If he plays against Newcastle and performs badly or doesn’t celebrate when he scores, then that will miff S’land fans a bit.
    At the end of the day, Steve Bruce would still be here if he’d won games despite the fact that he was born up the road.
    Successes and 3 points will change the mind of even the most tribalistic of fans.
    Mind you, if he doesn’t bang the goals in then he’ll be the first to feel what its like to be unpopular.
    Just like Redknapp said of Emmanuel Adebayor: if he bangs the goals in they’ll love him, if he doesn’t they’ll give him hell.

    • Eric January 18, 2013 at 6:47 pm #

      The problem is that should his form dip, which it will at some point, should he miss a decent chance against the Mags, if he’s seen out on the lash with Steven Taylor, if their lass is seen buying a B & W stripey baby grow at Mothercare in the Metro, if they choose to live on Tyneside, in fact any one of a hundred things, his Geordie roots will be laid bare and blamed for everything from the Pope being a Catholic to Shearer being a bald headed wazzack. It’s already started and he hasn’t even signed. Best policy: Avoid.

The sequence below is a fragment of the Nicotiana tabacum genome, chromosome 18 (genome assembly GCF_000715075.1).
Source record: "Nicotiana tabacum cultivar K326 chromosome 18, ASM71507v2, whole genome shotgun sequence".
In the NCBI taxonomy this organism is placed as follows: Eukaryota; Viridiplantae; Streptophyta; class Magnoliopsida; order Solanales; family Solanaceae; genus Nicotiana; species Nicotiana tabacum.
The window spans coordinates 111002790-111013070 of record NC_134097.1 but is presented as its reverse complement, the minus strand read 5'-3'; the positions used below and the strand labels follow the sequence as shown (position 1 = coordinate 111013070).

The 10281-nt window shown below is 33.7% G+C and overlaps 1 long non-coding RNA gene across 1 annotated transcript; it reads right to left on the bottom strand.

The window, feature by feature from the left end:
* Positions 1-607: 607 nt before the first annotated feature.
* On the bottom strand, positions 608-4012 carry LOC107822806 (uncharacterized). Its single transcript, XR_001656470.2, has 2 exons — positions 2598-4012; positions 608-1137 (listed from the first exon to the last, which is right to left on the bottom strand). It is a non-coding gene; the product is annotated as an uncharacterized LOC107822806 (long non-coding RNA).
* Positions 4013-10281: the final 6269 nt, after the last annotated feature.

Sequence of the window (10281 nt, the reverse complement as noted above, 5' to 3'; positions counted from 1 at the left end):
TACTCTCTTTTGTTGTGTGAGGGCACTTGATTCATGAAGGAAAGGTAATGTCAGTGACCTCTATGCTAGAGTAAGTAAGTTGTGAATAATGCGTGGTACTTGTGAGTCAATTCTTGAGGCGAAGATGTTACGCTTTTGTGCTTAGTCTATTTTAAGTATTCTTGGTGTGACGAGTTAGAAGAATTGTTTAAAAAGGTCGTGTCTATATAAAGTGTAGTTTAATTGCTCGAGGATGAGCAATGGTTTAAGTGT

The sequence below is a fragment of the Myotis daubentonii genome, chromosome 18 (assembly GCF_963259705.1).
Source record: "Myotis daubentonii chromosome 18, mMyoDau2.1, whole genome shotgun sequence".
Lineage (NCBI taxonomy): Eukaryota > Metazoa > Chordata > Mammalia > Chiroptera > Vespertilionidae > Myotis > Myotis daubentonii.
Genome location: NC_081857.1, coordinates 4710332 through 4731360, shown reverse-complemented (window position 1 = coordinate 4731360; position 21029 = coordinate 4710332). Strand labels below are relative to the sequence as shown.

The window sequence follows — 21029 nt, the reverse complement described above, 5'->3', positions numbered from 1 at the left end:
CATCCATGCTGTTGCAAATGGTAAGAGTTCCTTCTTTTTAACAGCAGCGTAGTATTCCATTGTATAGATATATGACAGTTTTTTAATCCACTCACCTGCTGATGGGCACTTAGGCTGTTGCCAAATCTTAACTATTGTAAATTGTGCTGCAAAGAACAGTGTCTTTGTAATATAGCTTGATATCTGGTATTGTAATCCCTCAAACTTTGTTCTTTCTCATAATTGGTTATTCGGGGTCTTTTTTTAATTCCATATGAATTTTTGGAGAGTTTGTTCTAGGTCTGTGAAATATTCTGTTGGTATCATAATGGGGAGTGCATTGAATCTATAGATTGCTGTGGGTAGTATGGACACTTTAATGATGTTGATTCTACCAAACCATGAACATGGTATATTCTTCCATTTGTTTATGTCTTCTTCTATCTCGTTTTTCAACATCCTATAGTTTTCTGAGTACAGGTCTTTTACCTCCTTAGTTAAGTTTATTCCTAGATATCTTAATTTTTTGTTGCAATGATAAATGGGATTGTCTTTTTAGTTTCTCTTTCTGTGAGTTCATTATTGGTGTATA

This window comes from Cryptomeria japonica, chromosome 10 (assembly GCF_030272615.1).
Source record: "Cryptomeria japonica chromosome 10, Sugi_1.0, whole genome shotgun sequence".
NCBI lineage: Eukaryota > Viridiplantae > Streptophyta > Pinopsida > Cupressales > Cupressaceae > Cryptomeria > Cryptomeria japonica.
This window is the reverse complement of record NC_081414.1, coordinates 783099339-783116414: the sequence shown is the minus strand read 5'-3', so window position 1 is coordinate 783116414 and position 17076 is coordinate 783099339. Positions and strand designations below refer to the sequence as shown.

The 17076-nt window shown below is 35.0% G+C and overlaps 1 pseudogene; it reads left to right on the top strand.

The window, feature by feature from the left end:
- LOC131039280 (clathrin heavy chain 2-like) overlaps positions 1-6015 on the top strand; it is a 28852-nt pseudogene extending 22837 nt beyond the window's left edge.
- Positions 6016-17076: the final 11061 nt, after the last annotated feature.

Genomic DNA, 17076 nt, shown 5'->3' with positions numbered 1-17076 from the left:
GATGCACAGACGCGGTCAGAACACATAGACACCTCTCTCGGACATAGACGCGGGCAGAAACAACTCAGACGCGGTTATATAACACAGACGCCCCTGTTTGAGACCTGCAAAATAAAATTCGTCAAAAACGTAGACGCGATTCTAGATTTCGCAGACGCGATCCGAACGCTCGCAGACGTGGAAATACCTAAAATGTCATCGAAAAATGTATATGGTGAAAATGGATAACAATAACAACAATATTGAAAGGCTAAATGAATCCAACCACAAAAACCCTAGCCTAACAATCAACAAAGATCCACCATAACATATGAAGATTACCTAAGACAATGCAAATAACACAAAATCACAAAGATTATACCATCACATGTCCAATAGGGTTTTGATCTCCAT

6. Goldy January 18, 2013 at 6:28 pm #

    I’ve never noticed you voice your disappointment at Colback playing for us, Jeremy.

  7. Jeremy January 18, 2013 at 7:11 pm #

    Colback has shown his all Goldy. He never hides and has grown up both as a boy and a player. His experience has effectively refuted any previous allegiance. I never had a problem with Don Hutchison, Gordon Armstrong (apart from the fact that he was a terrible footballer) and a few others besides; non of whom made their mouths go in the way that Graham has with his anti Sunderland rhetoric.

    There’s no need for us to be even having this debate as he should be simply avoided.

    • salutsunderland January 18, 2013 at 8:46 pm #

      Jeremy and I have exchanged emails. He knows how much I regret his decision to wander off into a non-Sunderland existence, and therefore to make no more of his excellent contributions to these pages. But I accept that he has reached his extraordinary ‘last straw’ position for what he sees as perfectly rational reasons.